Court Throws Out PCAOB Lawsuit
A federal judge has dismissed a lawsuit seeking to invalidate the Public Company Accounting Oversight Board (PCAOB) on constitutional grounds.
The Free Enterprise Fund said in a statement that it will appeal the decision. The 2006 suit, which was also brought by the Competitive Enterprise Institute and a small audit firm, contends that the PCAOB violates the appointments clause of the U.S. Constitution because the Securities and Exchange Commission does not have the power to appoint PCAOB members.
U.S. District Court Judge James Robertson said in his opinion that "the plaintiffs have brought a facial challenge to the PCAOB, presenting nothing but an hypothetical scenario of an overzealous or rogue PCAOB investigator."
John Berlau, Director of the Center for Entrepreneurship, said, “The court said that even though PCAOB members are appointed by a multimember body - the SEC, not by the head of an agency as required by the Constitution – that this is a harmless error. But when constitutional safeguards are at stake, there are no harmless errors.”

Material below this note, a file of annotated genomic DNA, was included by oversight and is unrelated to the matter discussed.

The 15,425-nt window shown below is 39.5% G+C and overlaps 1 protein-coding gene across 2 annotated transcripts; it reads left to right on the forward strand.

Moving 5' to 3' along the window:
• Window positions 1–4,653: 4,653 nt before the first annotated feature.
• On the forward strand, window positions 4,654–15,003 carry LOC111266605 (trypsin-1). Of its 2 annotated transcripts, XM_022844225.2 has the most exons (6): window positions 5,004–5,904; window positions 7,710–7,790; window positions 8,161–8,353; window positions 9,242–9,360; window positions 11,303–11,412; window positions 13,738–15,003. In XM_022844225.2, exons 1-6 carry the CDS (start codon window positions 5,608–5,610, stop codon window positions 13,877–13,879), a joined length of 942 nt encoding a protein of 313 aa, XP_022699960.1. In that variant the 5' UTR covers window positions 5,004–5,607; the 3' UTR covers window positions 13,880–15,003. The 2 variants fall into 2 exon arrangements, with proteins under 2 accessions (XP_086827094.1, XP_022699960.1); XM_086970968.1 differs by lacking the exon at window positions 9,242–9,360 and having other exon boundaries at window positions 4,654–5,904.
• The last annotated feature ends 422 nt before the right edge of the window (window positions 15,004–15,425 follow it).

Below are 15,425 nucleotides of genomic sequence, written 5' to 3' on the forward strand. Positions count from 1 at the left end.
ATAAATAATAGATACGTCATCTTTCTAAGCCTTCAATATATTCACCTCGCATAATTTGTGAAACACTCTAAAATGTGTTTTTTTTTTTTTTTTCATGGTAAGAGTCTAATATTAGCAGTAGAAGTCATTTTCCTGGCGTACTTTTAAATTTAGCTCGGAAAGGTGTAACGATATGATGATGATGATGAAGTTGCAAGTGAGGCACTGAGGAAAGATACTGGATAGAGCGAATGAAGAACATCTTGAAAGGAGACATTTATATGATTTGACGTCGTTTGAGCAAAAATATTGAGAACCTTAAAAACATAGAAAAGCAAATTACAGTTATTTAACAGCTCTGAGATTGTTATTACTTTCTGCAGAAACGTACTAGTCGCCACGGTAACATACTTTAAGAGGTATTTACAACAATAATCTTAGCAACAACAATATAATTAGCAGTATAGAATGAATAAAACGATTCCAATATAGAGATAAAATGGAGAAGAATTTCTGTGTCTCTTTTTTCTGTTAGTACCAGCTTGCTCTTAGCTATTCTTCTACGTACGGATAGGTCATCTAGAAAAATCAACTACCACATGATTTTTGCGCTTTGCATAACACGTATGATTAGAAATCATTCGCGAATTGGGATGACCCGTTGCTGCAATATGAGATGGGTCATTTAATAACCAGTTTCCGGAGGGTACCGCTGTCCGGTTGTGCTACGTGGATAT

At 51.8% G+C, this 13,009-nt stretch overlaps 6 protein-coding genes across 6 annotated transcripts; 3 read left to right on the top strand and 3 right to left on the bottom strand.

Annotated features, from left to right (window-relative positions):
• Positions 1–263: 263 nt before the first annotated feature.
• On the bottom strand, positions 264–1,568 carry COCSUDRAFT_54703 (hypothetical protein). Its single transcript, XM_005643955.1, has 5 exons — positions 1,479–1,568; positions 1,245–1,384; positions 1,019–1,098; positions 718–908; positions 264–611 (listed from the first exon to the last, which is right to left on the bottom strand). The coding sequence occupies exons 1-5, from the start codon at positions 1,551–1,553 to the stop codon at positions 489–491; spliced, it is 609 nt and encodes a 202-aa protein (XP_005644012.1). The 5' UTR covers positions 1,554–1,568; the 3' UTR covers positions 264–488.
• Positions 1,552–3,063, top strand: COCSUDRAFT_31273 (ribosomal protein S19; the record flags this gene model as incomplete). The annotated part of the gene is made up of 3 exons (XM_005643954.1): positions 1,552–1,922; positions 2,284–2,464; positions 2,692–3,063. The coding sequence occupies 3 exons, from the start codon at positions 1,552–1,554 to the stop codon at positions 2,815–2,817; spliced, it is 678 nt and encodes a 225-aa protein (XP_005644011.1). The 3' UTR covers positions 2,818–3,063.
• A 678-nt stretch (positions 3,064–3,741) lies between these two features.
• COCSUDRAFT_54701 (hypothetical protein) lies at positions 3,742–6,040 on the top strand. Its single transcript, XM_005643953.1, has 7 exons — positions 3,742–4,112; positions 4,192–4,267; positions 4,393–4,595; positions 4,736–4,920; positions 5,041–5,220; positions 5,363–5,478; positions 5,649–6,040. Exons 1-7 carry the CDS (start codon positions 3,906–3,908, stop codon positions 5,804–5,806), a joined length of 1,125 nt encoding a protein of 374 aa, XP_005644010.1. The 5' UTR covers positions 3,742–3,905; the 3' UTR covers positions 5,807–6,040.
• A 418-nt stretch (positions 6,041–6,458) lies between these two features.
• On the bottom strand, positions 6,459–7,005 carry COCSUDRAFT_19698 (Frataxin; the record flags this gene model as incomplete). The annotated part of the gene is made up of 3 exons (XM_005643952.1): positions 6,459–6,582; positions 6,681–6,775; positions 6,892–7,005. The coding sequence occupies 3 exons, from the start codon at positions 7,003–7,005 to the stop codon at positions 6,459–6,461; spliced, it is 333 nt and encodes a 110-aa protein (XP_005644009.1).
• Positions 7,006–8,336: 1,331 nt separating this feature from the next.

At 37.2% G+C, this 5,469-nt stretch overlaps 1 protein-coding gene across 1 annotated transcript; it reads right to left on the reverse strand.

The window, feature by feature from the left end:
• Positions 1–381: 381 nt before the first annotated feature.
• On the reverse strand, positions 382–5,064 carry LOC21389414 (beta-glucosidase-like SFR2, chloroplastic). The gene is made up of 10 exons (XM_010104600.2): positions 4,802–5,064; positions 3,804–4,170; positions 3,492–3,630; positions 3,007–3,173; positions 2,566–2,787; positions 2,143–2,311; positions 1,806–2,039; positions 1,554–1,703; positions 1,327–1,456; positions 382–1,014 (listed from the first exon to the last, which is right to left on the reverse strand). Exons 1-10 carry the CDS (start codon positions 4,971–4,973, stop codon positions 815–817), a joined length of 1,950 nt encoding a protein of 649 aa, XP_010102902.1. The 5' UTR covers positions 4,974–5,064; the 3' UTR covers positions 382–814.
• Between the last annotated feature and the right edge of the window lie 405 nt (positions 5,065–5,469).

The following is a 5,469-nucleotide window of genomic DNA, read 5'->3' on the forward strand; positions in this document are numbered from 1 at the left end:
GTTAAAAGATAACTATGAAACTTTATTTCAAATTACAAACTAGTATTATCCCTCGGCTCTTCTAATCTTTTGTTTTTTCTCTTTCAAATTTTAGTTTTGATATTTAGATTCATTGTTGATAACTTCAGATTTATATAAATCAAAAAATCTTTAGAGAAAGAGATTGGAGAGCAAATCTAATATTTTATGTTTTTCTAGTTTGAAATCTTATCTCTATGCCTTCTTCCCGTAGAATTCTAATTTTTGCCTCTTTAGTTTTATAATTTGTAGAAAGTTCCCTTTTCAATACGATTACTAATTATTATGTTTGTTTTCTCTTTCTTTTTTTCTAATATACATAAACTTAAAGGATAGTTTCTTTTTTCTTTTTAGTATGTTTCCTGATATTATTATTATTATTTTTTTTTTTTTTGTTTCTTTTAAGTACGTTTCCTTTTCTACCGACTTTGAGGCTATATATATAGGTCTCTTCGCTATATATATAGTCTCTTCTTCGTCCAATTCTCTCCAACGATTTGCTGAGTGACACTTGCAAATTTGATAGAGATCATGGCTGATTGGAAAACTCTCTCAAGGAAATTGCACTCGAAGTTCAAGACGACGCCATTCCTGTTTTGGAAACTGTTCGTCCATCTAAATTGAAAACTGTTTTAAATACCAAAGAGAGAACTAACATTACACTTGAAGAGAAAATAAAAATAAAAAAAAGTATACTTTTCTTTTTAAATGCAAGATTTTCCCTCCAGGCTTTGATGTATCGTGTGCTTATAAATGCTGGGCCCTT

The PCAOB was created under the Sarbanes-Oxley corporate reform legislation of 2002 to oversee the auditors of public companies.
"We are pleased with the court's decision and look forward to continuing to fulfill the mandate given us by Congress to protect the interests of investors," the PCAOB said in a statement.
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